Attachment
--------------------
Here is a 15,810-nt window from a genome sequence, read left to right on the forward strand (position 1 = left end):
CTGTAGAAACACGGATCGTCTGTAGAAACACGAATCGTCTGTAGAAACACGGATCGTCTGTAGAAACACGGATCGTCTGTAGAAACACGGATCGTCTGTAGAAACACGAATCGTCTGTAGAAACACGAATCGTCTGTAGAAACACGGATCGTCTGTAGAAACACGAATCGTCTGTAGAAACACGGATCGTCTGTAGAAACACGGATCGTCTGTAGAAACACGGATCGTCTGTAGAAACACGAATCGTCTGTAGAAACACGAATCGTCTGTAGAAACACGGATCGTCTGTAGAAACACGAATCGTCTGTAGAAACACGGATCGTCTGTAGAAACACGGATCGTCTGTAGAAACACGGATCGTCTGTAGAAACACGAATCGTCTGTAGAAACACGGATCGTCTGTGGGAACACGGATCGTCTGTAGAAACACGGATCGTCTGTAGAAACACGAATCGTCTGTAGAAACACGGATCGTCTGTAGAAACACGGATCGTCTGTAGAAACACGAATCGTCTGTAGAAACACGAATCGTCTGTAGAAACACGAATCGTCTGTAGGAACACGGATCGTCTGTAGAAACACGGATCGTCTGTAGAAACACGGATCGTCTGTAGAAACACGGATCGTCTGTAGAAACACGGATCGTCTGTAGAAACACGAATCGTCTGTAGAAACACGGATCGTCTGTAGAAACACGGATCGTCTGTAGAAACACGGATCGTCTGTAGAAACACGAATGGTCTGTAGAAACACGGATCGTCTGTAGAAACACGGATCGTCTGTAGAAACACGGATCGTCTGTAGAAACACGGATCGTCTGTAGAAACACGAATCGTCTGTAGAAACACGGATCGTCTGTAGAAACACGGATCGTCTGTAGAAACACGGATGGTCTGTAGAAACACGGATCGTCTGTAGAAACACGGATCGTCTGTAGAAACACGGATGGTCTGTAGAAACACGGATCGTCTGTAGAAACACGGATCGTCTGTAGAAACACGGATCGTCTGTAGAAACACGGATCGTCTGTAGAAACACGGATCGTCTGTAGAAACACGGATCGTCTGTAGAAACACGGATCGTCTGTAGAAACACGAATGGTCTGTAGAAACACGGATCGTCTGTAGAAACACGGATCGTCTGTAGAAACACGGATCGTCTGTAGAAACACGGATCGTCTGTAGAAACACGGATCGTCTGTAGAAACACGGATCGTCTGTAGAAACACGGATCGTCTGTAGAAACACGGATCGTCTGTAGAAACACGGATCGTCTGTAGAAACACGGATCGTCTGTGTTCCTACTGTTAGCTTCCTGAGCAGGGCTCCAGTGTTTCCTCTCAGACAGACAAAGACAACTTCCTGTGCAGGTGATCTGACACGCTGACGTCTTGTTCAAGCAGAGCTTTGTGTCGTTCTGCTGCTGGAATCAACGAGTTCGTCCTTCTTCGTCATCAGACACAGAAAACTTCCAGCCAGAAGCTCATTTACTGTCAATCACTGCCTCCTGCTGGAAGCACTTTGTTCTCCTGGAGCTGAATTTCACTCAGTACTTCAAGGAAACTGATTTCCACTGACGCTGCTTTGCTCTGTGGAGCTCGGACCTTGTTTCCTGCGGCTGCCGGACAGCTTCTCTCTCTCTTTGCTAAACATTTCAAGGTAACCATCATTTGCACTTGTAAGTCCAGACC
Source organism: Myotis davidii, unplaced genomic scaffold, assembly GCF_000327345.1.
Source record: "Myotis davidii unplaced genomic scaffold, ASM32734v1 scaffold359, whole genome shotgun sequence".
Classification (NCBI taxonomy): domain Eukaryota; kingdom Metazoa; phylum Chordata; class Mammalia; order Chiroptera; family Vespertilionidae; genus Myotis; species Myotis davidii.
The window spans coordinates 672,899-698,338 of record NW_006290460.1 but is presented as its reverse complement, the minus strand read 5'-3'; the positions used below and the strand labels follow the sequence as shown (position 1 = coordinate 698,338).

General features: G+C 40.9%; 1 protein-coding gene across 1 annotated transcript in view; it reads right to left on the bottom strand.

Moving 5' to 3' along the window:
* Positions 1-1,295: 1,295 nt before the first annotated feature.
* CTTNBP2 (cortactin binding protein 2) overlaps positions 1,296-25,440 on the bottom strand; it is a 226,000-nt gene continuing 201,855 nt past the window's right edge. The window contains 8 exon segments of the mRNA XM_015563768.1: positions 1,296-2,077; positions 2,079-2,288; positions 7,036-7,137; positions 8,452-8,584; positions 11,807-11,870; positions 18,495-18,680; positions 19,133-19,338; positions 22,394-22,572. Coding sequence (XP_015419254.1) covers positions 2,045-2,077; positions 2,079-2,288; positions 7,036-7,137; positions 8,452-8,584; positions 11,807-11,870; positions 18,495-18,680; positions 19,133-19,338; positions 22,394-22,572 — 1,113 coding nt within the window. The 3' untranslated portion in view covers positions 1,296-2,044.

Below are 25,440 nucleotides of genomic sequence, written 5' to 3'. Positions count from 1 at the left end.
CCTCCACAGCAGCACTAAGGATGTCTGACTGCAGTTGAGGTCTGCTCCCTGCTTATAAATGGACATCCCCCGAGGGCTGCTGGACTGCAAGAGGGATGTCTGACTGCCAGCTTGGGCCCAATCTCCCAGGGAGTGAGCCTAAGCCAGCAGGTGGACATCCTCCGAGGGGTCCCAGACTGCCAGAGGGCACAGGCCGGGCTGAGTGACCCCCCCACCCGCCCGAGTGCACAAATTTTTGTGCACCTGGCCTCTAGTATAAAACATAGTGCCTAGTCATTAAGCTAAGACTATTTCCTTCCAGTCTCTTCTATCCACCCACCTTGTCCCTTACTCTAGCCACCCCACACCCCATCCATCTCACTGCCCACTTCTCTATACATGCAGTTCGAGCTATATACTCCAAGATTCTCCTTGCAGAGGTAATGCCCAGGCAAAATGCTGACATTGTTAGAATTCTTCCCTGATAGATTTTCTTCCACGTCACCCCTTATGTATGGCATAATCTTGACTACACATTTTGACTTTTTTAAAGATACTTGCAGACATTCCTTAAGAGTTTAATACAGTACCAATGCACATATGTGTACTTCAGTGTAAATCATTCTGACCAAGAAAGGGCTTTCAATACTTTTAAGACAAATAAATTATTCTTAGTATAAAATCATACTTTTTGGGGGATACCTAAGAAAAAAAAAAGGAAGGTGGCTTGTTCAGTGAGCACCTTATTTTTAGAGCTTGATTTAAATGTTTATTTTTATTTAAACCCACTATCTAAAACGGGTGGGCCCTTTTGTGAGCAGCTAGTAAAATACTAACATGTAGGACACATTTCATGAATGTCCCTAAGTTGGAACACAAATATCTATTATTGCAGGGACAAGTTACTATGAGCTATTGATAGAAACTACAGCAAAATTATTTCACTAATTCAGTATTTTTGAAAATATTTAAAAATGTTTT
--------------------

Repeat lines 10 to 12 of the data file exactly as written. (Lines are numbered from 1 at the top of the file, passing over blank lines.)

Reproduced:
* CTTNBP2 (cortactin binding protein 2) overlaps positions 1,296-25,440 on the bottom strand; it is a 226,000-nt gene continuing 201,855 nt past the window's right edge. The window contains 8 exon segments of the mRNA XM_015563768.1: positions 1,296-2,077; positions 2,079-2,288; positions 7,036-7,137; positions 8,452-8,584; positions 11,807-11,870; positions 18,495-18,680; positions 19,133-19,338; positions 22,394-22,572. Coding sequence (XP_015419254.1) covers positions 2,045-2,077; positions 2,079-2,288; positions 7,036-7,137; positions 8,452-8,584; positions 11,807-11,870; positions 18,495-18,680; positions 19,133-19,338; positions 22,394-22,572 — 1,113 coding nt within the window. The 3' untranslated portion in view covers positions 1,296-2,044.

Below are 25,440 nucleotides of genomic sequence, written 5' to 3'. Positions count from 1 at the left end.
CCTCCACAGCAGCACTAAGGATGTCTGACTGCAGTTGAGGTCTGCTCCCTGCTTATAAATGGACATCCCCCGAGGGCTGCTGGACTGCAAGAGGGATGTCTGACTGCCAGCTTGGGCCCAATCTCCCAGGGAGTGAGCCTAAGCCAGCAGGTGGACATCCTCCGAGGGGTCCCAGACTGCCAGAGGGCACAGGCCGGGCTGAGTGACCCCCCCACCCGCCCGAGTGCACAAATTTTTGTGCACCTGGCCTCTAGTATAAAACATAGTGCCTAGTCATTAAGCTAAGACTATTTCCTTCCAGTCTCTTCTATCCACCCACCTTGTCCCTTACTCTAGCCACCCCACACCCCATCCATCTCACTGCCCACTTCTCTATACATGCAGTTCGAGCTATATACTCCAAGATTCTCCTTGCAGAGGTAATGCCCAGGCAAAATGCTGACATTGTTAGAATTCTTCCCTGATAGATTTTCTTCCACGTCACCCCTTATGTATGGCATAATCTTGACTACACATTTTGACTTTTTTAAAGATACTTGCAGACATTCCTTAAGAGTTTAATACAGTACCAATGCACATATGTGTACTTCAGTGTAAATCATTCTGACCAAGAAAGGGCTTTCAATACTTTTAAGACAAATAAATTATTCTTAGTATAAAATCATACTTTTTGGGGGATACCTAAGAAAAAAAAAAGGAAGGTGGCTTGTTCAGTGAGCACCTTATTTTTAGAGCTTGATTTAAATGTTTATTTTTATTTAAACCCACTATCTAAAACGGGTGGGCCCTTTTGTGAGCAGCTAGTAAAATACTAACATGTAGGACACATTTCATGAATGTCCCTAAGTTGGAACACAAATATCTATTATTGCAGGGACAAGTTACTATGAGCTATTGATAGAAACTACAGCAAAATTATTTCACTAATTCAGTATTTTTGAAAATATTTAAAAATGTTTT